Sharks spotlight: Daniel Winnik

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Sharks spotlight: Daniel Winnik

Editor's note: Over the next month, CSNCalifornia.com Sharks Insider Kevin Kurz and Postgame Live reporter Brodie Brazil will evaluate the 2011-12 performance of each player on the roster. One breakdown will occur every weekday in numerical order.

Sharks spotlight -- the series
Sharks spotlight: Daniel WinnikAge: 27 F

Daniel Winnik was acquired by the Sharks at the trade deadline, and had two goals and three assists for five points and 10 penalty minutes in 21 games. In 84 games total between the Sharks and Avalanche, Winnik had eight goals and 15 assists for 23 points. In five playoff games, Winnik had one assist.
Kurz says: Although the trade to bring in Winnik seemed to derail the Sharks already thin offense at the time, the big winger did provide good energy and physicality on the teams third and fourth lines. Unfortunately, though, Winnik wasnt able to help the Sharks penalty killing, which was one of the reasons he was acquired along withTJ Galiardi in exchange for Jamie McGinn. Winnik was used to a much more aggressive PK philosophy in Colorado, while San Jose had a much more passive, technical approach something thats expected to change before next season.

SLIDESHOW: Grading the Sharks

Brodie says: Of all San Joses acquisitions this season, Winnik had among the least amount of time to acclimate to the team, but also took the least duration to do exactly that. His minutes in 26 total games for the Sharks were steady, but fluctuated: logging as few as 9-10, and as many as 17. Still, a lesser amount than the 18-20 he was regularly skating in Colorado.

Winnik is listed as 62, 210 lbs, but seemed to play much bigger than that. Although Id prefer to use fancy, eloquent words here: the best way to describe Dans game, is that he just flat out plays hard. Lots of skating, and lots of body-work below the dots in the offensive zone. And in that same vein, he brings a certain simplicity: a 2-way player who is strong on the puck and responsible in both ends of the ice.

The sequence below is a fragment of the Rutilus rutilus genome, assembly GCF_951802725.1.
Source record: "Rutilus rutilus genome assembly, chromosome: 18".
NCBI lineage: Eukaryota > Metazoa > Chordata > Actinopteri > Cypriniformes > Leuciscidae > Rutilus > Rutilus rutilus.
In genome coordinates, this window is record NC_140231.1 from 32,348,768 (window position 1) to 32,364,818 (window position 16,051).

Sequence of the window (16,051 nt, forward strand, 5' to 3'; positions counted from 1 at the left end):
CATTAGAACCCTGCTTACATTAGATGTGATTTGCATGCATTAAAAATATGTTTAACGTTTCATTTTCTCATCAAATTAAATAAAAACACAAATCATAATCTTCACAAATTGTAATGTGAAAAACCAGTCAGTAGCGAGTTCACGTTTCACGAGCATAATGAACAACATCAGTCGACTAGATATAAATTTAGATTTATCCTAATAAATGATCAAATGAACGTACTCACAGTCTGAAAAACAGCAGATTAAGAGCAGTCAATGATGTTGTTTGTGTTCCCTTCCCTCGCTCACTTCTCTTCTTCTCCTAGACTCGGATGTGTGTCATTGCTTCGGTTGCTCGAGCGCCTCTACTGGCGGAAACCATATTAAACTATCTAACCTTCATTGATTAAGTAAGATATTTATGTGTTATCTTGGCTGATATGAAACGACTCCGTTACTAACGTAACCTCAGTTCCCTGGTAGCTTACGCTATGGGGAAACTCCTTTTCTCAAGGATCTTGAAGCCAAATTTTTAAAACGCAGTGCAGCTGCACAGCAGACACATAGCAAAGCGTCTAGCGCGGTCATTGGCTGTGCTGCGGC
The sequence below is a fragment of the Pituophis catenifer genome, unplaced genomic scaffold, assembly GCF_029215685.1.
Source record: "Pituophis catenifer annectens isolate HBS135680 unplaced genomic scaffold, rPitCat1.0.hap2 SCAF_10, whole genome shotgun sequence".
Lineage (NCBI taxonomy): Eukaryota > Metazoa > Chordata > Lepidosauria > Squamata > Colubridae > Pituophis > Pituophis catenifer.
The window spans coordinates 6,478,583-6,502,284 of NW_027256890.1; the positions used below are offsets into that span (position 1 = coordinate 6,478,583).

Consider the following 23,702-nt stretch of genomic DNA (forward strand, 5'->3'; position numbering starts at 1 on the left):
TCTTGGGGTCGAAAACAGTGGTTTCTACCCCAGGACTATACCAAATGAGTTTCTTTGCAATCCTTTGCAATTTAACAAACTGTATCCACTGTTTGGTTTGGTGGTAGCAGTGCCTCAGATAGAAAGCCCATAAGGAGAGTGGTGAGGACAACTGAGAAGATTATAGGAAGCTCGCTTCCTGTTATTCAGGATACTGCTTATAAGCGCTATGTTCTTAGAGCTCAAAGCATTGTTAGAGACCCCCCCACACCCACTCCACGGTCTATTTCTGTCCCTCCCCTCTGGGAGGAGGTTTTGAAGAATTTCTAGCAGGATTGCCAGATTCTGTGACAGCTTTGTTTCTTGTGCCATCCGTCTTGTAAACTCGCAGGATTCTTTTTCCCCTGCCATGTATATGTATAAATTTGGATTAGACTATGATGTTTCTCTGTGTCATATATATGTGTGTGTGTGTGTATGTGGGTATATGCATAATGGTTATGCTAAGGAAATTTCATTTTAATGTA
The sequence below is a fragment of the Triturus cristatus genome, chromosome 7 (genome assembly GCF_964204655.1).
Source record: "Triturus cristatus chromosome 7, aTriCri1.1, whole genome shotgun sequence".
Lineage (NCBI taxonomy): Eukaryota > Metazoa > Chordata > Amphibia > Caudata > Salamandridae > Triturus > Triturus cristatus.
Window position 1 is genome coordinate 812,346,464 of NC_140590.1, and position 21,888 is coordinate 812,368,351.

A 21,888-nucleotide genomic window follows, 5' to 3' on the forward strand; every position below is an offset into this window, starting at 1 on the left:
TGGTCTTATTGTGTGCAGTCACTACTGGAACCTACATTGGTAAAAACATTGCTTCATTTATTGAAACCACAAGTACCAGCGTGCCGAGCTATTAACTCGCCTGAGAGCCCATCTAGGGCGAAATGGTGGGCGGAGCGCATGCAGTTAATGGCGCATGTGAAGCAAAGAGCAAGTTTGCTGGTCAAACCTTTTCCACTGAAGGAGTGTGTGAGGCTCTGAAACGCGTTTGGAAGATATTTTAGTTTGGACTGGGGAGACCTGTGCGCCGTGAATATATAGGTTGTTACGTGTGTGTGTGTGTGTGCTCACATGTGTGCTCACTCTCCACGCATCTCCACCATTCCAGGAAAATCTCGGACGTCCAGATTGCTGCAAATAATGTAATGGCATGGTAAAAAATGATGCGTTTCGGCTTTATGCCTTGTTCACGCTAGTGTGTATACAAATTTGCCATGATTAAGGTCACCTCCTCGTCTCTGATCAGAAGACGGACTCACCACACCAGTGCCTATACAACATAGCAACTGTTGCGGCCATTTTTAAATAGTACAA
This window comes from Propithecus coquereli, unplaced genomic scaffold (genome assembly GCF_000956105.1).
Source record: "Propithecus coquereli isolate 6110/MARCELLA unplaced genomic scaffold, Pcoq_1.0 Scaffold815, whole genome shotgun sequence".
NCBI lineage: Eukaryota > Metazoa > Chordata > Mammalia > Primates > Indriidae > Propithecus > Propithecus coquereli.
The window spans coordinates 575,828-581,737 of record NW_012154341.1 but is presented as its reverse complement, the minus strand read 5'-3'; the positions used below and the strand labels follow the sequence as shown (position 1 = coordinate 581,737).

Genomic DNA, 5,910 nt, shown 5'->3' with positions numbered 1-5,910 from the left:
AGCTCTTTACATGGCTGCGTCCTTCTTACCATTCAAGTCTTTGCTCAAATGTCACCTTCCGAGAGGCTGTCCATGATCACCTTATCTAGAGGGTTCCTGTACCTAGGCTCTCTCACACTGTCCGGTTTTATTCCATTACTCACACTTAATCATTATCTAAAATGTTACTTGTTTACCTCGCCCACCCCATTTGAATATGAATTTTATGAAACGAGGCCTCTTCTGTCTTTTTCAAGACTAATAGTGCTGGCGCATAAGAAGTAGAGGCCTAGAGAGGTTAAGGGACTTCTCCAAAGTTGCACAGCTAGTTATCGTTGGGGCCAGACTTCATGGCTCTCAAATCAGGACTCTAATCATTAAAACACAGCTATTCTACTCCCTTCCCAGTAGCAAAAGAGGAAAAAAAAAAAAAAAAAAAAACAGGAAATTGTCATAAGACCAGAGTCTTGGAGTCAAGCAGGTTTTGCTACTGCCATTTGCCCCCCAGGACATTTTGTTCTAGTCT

Interesting fact: Winnik was the only player in the NHL to tally 84 games this season. Cody Hodgson played 83 with Vancouver and Buffalo. Ninety-seven other skaters played in 82 games for their respective teams.

2012-13 expectations

Kurz says: If the Sharks do in fact change their philosophy on the penalty kill, keeping the unrestricted free agent-to-be would make sense. Winnik is a guy that can bring energy to the bottom two lines, as the Sharks witnessed in his brief time here, as well as allow top players to rest while the team is shorthanded. Winnik certainly appeared to enjoy San Jose, but at the same time, is probably tempted to test the open market for the first time in his career. Hes not a guy thats going to command a huge salary, of course, but it only takes two teams to up the price.

Furthermore, you have to wonder if theres extra incentive for the Sharks to ink Winnik to an extension, in that the McGinn trade will look that much worse if he walks.

Related: Winniks stats splits game logs
Brodie says: While difficult to judge the full scope of Winniks potential in San Jose after just one-quarter of a season, the team would be best off to find out for the course of a full schedule long as both parties can agree to a mutually beneficial contract. As mentioned, hes a player who could help impose that new aggressive style on the Penalty Kill, in addition to his Clowe-esque game at even strength. In essence, he is the kind of depth forward the Sharks are looking to acquire, so why not utilize Winnik instead of continuing the search?

Sharks get some down time with a break in schedule

Sharks get some down time with a break in schedule

SAN JOSE – A weekend with no games on the NHL calendar is rare enough. A weekend without any games or practices, though? That’s virtually unheard of in the middle of the season.

But with nothing until Wednesday's home game, and after a stretch of 10 games in 18 days, Sharks coach Pete DeBoer chose to give the players and staff a full Saturday and Sunday off. DeBoer and assistant coach Johan Hedberg were seen quickly scurrying from SAP Center a few short minutes after the game ended, while defenseman Brent Burns had his massive camouflage backpack stuffed to capacity while conducing his postgame media availability.

“It’s packed and ready to go,” Burns said, without going into any detail as to what exactly was in the bag.

DeBoer explained his rationale behind the respite on Friday morning.

“The way [the schedule] laid out after the month we’ve just had – the injuries, the stuff we’ve dealt with – it just made sense. We’ve got another push until the Christmas break after this with a tough schedule. 

“With our travel and the World Cup and everything, it didn’t make sense to come down here and skate when we had a chance to actually recharge mentally and physically.”